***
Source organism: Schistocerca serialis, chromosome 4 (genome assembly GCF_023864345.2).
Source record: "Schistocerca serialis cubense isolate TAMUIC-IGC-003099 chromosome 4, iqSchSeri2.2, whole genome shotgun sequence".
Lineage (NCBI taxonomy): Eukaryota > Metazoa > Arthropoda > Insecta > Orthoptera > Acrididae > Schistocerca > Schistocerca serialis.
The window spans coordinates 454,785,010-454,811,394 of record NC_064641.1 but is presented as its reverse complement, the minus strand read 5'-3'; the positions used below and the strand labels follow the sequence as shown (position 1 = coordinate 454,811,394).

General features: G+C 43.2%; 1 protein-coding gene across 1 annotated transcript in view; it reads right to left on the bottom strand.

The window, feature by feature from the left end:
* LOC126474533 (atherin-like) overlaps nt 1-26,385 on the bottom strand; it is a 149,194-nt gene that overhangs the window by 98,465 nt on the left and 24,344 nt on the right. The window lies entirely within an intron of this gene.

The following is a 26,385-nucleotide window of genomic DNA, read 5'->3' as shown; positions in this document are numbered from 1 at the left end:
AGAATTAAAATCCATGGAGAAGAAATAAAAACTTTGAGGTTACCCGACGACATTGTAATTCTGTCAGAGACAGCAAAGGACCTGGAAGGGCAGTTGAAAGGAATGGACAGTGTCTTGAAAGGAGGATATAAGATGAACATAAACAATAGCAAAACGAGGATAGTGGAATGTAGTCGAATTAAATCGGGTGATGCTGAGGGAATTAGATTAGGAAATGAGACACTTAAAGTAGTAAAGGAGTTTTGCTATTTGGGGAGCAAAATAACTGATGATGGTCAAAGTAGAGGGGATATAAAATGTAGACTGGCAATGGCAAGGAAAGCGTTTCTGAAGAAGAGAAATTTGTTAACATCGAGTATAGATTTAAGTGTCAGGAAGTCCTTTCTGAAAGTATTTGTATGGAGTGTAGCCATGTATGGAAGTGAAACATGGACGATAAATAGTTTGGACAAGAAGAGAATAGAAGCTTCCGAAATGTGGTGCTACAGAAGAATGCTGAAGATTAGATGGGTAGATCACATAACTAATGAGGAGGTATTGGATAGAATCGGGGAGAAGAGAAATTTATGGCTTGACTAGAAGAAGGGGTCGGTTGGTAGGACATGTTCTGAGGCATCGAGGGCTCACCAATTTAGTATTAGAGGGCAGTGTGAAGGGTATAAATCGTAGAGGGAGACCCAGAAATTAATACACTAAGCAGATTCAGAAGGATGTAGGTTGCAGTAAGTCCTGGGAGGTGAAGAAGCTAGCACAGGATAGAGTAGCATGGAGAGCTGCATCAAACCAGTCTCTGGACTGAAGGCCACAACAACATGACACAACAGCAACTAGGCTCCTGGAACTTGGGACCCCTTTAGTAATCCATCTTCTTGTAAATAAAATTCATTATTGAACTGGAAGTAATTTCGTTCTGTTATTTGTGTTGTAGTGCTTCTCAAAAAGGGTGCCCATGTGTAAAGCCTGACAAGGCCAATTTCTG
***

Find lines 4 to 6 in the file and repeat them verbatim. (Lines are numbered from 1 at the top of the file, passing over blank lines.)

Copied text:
The window spans coordinates 454,785,010-454,811,394 of record NC_064641.1 but is presented as its reverse complement, the minus strand read 5'-3'; the positions used below and the strand labels follow the sequence as shown (position 1 = coordinate 454,811,394).

General features: G+C 43.2%; 1 protein-coding gene across 1 annotated transcript in view; it reads right to left on the bottom strand.

The window, feature by feature from the left end: